Holger Ebert: Higher education institutions are facing a fraud universe today unlike ever in history. We’ve got ideas to help mitigate those risks.Erin Gore: Yep.
Holger: I’m Holger Ebert.
Erin: And I’m Erin Gore, thanks for joining us for our Higher Ed and Nonprofit Banking Insights. More than anything, we want to provide you a better experience. We know that timely and relevant insights that are useful to you—and we want to bring them to you.
Holger: Helping our clients succeed is important to everyone at Wells Fargo and especially the teams focused on our higher-ed and not for profit clients. And every episode is a reminder that your Treasury Management Consultant is always available to discuss topics in more detail.
Erin: If you don’t have one, there’s contact information right here on the page.
Holger: Look at you making things convenient. Heh!
Erin: Ha! Alright Holger, let’s get to the topic at hand—Fraud.
Holger: Mmm hmm.
Erin: WannaCry wreaked havoc across the world, 200,000 computers were hit across 150 countries. Luckily, very few higher-ed institutions reported incidents related to the attack.
Holger: Wow, that’s amazing. Well Erin, as you know, ransomware is a huge problem. According to Symantec, on average, there are 992 ransomware attacks per day. And here’s the issue—ransomware, and most vulnerabilities that fraudsters exploit, rely on phishing and I don’t mean for bass.
Erin: Heh, heh.
Holger: According to darkreading.com, 91% of all cyberattacks start with a phishing email.
Holger: But with our clients in the government and institutional universe, in addition to ransomware and other hacking, we’re seeing a considerable amount of vendor fraud.
Erin: Holger, let me tell you about some of the experience our clients have had. Unfortunately, many of them have had some pretty serious fraud attacks just this year. Almost all of them have started with a phishing email or in some cases, and you may not believe this, just a low tech letter snail mail coming in.
Holger: No way.
Erin: One university in the Northeast received a letter from their contractor asking them to change the account to which the wire payment would go to. They had all the necessary paperwork and they mailed it in. A month later, this university got a phone call from the actual contractor, wondering why they hadn’t been paid. And yet another case, our client mailed out a check to a vendor, which was then stolen in the mail with the payee name changed. Unfortunately, because reconciliation was fairly slow, the client didn’t realize it until seven months later.
Holger: So Erin, what you’re telling me is that not even snail mail can be trusted.
Erin: Nope. So let’s talk about some of the battle armor to combat fraud.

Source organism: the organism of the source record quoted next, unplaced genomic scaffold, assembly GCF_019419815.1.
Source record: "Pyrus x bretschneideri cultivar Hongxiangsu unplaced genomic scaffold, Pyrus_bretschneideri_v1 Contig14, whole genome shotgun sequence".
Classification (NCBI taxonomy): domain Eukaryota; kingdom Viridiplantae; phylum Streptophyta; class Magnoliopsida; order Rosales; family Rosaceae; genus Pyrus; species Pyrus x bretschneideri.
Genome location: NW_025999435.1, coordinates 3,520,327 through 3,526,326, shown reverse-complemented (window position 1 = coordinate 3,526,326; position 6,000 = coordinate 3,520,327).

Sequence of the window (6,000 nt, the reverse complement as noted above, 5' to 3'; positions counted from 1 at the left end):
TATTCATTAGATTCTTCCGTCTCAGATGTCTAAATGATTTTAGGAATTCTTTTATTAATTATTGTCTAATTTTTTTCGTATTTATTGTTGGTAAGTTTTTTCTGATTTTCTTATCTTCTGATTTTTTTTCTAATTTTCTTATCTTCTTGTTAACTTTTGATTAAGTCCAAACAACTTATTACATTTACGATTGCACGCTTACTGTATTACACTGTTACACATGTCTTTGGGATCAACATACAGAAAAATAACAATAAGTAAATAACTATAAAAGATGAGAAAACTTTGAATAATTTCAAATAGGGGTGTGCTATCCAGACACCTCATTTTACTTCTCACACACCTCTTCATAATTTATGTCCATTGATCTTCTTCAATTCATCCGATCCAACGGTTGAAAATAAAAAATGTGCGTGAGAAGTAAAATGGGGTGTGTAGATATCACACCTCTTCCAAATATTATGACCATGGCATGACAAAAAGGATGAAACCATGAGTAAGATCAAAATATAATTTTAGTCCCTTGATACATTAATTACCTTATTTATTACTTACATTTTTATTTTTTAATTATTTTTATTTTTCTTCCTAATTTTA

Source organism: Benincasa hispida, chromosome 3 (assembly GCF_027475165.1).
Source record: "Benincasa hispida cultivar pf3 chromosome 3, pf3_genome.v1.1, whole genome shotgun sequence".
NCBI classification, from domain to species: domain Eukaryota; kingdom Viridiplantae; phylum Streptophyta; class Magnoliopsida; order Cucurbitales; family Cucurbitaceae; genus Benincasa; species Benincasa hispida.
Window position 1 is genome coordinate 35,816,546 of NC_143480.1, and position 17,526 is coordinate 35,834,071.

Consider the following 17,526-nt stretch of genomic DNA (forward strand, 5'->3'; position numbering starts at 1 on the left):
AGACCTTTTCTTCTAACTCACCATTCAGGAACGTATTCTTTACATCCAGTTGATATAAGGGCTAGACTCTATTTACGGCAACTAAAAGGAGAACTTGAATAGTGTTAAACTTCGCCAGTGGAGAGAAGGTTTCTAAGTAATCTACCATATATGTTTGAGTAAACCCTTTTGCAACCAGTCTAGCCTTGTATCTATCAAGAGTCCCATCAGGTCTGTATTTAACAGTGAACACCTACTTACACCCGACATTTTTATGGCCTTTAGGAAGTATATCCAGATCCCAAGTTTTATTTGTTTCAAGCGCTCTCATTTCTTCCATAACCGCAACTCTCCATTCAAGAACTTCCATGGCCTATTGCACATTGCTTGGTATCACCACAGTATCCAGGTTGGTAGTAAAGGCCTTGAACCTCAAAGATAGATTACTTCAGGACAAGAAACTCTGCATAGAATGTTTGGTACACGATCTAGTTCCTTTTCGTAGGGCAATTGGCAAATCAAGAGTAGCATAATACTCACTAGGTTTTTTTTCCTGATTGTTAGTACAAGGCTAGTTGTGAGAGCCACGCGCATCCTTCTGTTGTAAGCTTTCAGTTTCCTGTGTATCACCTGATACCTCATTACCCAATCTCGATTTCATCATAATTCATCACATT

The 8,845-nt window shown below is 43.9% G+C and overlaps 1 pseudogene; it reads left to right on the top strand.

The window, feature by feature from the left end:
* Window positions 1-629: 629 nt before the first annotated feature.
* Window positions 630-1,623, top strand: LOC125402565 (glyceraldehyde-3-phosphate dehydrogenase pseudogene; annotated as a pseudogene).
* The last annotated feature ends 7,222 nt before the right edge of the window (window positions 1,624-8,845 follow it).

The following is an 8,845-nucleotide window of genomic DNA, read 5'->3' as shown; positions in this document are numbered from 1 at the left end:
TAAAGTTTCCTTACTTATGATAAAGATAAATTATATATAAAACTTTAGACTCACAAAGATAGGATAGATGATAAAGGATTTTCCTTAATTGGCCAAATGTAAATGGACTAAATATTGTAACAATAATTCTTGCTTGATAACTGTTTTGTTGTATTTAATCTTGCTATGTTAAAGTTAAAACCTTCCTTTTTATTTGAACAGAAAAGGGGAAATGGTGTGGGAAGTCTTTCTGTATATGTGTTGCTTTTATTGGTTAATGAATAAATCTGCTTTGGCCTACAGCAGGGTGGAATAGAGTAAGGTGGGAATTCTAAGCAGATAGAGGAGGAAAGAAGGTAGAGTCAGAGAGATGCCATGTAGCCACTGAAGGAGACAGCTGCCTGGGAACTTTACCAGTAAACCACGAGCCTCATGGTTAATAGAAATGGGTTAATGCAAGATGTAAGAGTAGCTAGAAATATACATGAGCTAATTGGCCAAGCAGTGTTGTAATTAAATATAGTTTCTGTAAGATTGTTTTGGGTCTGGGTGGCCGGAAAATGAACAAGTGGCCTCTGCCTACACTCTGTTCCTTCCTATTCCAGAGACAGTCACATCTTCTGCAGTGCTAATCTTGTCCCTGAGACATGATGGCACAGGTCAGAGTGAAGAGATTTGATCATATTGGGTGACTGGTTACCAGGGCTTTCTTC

Holger: Yeah. Erin, that’s a great term. It is some practical battle armor. First, your network and systems are constantly being scanned by hackers for vulnerabilities, so keep your antivirus software and patches up to date. Second, use dual custody, especially for wire payments. And don’t give your token ID to someone else. And never to anyone claiming to be with Wells Fargo, unless you know them or were transferred to them by someone that you know. Because fraudsters will impersonate bank personnel, including reaching out to you posing as IT support after they have hacked your systems.
Holger: Third, in the event you are hacked, you can improve your recovery time if your business continuity plans include processes, skills, and relationships to address cyberattacks and terrorism. Additionally, you should back up your data regularly and store critical data offline. Fourth, to place a ceiling on your exposure, consider cyber insurance. And finally, your staff is trained to efficiently and effectively get things done. So they need to be educated on imposter fraud and be empowered to trust their gut. If it doesn’t feel right it probably is not.
Erin: Holger, thanks for the battle armor. Here are some examples and considerations that are unique to higher-ed.
Erin: First, decentralized payers and approvers all over campus are very characteristic of a higher-ed institution. This creates real control challenges. Large construction projects on campus—all a fraudster has to do is walk around, see the name of the contractor on a sign and then they know exactly who they need to impersonate to get a very large payment. There are predictable vacation schedules for staff—this means you’re short-staffed, not everyone can be everywhere at the same time, and occasionally corners get cut which is exactly what the fraudsters want.
Erin: Your university bank account information is wildly accessible—maybe it shouldn’t be. Take steps to make that only accessible to people who really need to know. Finally, you are serving the best and brightest, very smart individuals with lots of free time who may be trying to game the system and get a payment from you.
Holger: So Erin, what’s the bottom line for higher-ed?
Erin: Keep vigilant all the time. And remember that timing matters—the faster you catch the fraud, the more likely you are to recover.
Holger: Well said. Well, Erin, none of us want to cry.
Holger: So for more great cybersecurity and fraud information check out Wells Fargo Treasury Insights by typing digital.wf.com/treasuryinsights into your browser.
Erin: It’s a great idea. And remember, your treasury management consultant is another resource. For now, I’m Erin Gore.
Holger: And I’m Holger Ebert.
Erin: Thanks for joining us for our Higher Ed and Nonprofit Banking Insights.
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By Erin Gore, Executive Vice President, Division Manager — Higher Education & Nonprofit Banking, Wells Fargo Bank and Holger Ebert, Senior Vice President, Division Manager — Treasury Management, Government & Institutional Banking, Wells Fargo Bank